The Latest AIG Story. WSJ Editorial
Regulators can't agree on what the real systemic threat was.
WSJ, Jan 28, 2010
Will regulators ever coherently explain why AIG could not be allowed to go bankrupt in September of 2008?
At yesterday's House hearing, Secretary of the Treasury Timothy Geithner and predecessor Hank Paulson said they didn't bail out AIG to save its derivatives counterparties. Instead, said Mr. Geithner, the now-famous 100-cents-on-the-dollar buyouts of credit default swap contracts were necessary to prevent a further downgrade of AIG by credit-ratings agencies.
This topic probably deserves another hearing on its own. Remember, the Federal Reserve Bank of New York, where Mr. Geithner was president, had by that time already seized AIG. We're guessing that a ratings agency is pretty comfortable with the creditworthiness of a firm 79.9%-owned by Uncle Sam. Yet Mr. Geithner is saying that the same credit raters that applied triple-A ratings to tranches of junk mortgages somehow got the yips when the world's most respected borrower was standing behind AIG.
If the agencies had applied to AIG the credit rating of its new owner, there wouldn't have been much need to send more collateral to such counterparties as Goldman Sachs. Instead, AIG could have demanded the return of some of the collateral it had already posted. Bad news for those counterparties.
More broadly, the hearing showed that the story of why AIG could not be allowed to fail continues to change, which inspires little confidence that Washington can be trusted with new powers to identify and address systemic risk. The original Beltway line was that the systemic risk was caused by AIG's inability to back up the credit default swap contracts it sold, thus endangering counterparties on the other end of these deals. In Washington's original telling, the company's insurance subsidiaries, heavily regulated by states, were safely segregated from the mess.
Yesterday, however, Messrs. Geithner and Paulson went further than ever in stating that the real systemic risk was to AIG's heavily regulated insurance businesses. Their testimony directly contradicts that offered to Congress by former New York Insurance Superintendent Eric Dinallo, who was AIG's principal insurance regulator at the time.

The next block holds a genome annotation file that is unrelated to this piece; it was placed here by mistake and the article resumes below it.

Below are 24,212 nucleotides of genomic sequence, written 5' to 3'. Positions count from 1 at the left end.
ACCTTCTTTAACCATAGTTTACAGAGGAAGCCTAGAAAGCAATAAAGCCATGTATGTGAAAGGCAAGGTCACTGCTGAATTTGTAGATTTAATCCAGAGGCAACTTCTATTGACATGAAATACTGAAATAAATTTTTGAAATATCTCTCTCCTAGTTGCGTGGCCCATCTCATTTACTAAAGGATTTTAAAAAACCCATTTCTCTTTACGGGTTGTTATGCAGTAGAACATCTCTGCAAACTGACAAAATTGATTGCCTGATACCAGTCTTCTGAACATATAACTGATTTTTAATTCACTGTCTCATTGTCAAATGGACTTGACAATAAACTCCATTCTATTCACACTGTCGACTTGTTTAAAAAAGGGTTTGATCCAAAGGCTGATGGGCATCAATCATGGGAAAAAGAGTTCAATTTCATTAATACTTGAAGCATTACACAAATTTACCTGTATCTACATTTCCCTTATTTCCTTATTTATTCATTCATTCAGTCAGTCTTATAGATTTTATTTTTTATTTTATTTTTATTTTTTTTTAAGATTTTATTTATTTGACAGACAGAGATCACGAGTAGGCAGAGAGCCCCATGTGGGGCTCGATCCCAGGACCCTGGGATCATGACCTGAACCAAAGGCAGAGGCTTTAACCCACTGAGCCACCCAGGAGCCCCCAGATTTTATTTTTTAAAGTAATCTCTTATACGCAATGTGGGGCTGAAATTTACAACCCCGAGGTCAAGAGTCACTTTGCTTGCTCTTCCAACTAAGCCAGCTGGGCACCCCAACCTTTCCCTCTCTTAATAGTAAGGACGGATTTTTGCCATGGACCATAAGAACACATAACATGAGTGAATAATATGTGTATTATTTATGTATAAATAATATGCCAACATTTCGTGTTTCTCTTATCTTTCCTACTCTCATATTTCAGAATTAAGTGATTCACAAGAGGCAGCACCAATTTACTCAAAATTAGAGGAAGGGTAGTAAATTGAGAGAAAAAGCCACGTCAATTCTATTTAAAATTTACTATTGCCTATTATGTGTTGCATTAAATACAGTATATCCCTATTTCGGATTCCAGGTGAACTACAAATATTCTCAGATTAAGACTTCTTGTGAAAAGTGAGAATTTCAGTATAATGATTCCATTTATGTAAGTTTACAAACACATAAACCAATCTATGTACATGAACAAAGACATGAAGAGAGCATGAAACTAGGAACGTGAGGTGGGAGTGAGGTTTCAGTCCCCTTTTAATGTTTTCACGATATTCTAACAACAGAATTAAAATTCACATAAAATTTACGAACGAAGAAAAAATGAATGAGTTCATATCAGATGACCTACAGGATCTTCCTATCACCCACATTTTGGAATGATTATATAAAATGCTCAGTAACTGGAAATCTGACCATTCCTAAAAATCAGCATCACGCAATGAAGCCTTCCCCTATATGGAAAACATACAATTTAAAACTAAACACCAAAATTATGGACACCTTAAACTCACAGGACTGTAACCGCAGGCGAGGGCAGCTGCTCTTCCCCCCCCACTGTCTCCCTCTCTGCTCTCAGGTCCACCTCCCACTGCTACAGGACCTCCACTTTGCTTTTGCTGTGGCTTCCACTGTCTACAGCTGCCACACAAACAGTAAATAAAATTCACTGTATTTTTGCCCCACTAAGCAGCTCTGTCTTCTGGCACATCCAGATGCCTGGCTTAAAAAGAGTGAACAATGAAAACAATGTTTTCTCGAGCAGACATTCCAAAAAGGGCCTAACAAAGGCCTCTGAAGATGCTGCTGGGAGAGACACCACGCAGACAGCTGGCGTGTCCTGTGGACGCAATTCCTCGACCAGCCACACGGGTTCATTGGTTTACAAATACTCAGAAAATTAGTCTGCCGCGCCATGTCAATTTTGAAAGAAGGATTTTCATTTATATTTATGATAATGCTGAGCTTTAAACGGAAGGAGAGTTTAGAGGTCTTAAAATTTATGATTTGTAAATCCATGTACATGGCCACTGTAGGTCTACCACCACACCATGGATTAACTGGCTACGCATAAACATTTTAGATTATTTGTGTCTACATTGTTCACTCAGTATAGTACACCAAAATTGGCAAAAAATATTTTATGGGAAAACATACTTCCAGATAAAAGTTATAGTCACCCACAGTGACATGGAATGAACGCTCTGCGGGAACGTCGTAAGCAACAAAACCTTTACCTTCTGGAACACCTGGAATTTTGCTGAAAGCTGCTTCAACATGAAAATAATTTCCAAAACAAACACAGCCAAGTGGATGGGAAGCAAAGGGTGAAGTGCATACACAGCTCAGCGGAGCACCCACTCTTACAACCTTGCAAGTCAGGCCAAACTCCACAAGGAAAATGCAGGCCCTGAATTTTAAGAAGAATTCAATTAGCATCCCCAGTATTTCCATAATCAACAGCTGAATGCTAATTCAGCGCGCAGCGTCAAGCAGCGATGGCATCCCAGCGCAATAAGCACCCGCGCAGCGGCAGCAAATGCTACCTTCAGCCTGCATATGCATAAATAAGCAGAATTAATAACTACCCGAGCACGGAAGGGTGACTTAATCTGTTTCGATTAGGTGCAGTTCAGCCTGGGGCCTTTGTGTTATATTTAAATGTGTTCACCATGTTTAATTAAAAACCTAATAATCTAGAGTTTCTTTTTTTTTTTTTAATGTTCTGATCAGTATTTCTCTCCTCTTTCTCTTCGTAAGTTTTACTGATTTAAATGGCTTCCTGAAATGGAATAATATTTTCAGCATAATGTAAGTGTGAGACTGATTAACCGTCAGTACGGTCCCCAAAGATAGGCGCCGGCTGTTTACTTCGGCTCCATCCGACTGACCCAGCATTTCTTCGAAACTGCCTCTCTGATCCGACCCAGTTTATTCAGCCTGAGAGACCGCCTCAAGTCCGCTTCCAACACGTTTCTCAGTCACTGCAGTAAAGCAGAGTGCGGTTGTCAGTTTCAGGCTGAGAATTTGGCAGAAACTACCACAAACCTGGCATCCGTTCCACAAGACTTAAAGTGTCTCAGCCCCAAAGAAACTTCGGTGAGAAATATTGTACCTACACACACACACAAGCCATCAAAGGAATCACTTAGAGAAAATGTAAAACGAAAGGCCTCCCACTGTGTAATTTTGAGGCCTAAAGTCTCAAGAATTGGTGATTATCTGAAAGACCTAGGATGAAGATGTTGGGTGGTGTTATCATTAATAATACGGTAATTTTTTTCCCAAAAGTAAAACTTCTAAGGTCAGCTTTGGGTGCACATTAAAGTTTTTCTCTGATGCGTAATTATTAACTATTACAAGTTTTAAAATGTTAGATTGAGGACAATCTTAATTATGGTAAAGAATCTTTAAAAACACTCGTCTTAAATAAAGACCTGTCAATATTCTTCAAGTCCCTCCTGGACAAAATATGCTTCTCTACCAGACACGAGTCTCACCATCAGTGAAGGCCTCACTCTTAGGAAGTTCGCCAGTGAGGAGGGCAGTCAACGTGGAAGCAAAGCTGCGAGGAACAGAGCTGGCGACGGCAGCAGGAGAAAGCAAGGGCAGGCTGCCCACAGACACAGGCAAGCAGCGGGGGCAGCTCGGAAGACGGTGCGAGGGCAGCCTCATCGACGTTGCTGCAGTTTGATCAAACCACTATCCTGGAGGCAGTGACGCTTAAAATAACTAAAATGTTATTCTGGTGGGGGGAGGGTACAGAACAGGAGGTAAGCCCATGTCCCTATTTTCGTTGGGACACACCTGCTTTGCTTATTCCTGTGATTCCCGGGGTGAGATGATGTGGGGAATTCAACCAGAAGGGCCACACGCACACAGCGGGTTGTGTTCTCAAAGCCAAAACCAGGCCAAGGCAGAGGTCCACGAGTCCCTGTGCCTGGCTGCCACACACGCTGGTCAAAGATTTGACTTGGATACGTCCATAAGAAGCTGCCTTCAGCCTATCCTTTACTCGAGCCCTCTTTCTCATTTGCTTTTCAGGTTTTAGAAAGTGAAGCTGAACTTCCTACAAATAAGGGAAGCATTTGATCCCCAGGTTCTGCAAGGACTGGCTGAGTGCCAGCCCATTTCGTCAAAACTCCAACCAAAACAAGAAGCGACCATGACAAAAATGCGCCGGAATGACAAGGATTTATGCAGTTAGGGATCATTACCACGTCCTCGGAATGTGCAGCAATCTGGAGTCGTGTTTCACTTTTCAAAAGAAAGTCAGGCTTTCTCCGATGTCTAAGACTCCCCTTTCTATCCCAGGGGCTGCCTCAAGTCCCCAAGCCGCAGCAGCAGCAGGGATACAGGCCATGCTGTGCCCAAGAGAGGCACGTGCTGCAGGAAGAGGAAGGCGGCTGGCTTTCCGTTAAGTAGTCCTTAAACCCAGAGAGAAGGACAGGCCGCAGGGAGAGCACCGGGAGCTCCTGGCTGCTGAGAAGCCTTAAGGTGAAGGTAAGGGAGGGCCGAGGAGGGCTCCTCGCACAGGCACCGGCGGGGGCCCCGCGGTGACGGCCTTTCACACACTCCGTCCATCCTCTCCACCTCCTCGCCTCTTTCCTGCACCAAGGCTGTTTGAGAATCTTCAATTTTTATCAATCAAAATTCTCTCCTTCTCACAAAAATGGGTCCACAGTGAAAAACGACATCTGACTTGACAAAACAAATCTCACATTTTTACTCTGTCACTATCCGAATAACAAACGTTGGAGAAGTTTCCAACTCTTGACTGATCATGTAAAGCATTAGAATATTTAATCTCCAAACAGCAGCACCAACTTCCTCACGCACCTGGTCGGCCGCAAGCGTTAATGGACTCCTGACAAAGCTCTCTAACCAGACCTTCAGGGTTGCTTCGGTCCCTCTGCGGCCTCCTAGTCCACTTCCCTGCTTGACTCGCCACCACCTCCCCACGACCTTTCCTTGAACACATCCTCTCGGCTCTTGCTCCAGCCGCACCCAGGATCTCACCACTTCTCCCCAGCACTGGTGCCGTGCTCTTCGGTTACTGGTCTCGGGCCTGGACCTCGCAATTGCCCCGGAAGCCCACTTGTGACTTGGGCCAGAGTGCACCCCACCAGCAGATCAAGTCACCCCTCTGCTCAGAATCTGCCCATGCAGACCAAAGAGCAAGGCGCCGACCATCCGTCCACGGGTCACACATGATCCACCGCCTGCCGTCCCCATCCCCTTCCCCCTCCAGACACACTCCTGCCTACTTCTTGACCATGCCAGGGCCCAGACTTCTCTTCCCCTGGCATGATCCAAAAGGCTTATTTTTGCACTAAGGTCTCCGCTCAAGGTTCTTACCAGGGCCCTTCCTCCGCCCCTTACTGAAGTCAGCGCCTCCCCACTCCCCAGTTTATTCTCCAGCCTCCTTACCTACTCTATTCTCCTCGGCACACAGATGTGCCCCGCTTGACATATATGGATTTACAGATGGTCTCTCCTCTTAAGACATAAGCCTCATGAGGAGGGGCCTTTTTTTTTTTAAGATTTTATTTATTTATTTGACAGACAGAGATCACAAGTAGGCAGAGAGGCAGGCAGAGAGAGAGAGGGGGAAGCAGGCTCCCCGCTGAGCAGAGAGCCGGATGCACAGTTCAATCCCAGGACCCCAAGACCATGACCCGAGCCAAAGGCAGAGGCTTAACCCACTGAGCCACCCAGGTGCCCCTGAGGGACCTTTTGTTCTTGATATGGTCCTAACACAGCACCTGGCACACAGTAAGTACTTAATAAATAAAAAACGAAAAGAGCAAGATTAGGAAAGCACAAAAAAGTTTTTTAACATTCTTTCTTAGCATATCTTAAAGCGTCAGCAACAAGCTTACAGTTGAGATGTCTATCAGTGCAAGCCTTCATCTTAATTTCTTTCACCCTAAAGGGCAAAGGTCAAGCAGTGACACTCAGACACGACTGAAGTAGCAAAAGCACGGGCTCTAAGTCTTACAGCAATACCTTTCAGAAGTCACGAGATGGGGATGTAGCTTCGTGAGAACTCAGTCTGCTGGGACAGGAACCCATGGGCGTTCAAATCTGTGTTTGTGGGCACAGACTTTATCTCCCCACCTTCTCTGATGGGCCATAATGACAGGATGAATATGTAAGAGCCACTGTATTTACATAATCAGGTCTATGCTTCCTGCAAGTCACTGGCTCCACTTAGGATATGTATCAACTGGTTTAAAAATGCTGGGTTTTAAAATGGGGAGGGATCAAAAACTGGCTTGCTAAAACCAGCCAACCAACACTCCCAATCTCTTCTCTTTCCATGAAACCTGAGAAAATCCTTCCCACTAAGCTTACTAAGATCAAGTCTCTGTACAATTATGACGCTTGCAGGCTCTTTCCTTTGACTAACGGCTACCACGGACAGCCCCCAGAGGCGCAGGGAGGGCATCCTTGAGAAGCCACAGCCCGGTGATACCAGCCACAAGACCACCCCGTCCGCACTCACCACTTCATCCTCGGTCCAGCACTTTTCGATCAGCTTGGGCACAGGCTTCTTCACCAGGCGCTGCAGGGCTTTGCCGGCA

Last year Mr. Dinallo told the Senate that "The main reason why the federal government decided to rescue AIG was not because of its insurance companies." He was so confident in the health of the AIG subsidiaries that, before the federal bailout, he was working on a plan to transfer $20 billion of their excess reserves to the parent company.
Yesterday, Mr. Geithner said that the "people responsible" for overseeing the insurance subsidiaries "had no idea" about the risks facing AIG policyholders. He's talking about Mr. Dinallo here. Instead of being safely segregated, Mr. Geithner said the insurance businesses were "tightly connected" to the parent company. Mr. Paulson added that the healthy parts of AIG had been "infected" by the "toxic assets." He added, "One part of the company would have contaminated the other."
This raises some serious issues for financial reform. The Geithner and Paulson story now is essentially that the system of heavy state insurance regulation was a sham. When push came to shove, policyholders were not protected from a default by the parent company.
This also makes us wonder about all of the political and media chatter over the last year that derivatives were the doomsday machine that caused the meltdown. If this testimony is correct, then the systemic risk wasn't that if AIG collapsed it would infect Goldman and other financial companies like falling dominoes across the world.
The real risk was closer to an implosion of AIG that would have jeopardized millions of insurance policies. That's a big problem for insurance regulation. But if bad bets on derivatives would only have ruined AIG and its subsidiaries, that's not the same kind of danger to the entire financial system. And it suggests the need for different regulatory changes. We're not sure that policyholders were really in danger, but Mr. Dinallo and other state regulators deserve a chance to respond on the record, and under oath.
If yesterday's testimony is true, the real systemic risk was not in unregulated markets where the danger is obvious, but in markets where regulation created the illusion of safety.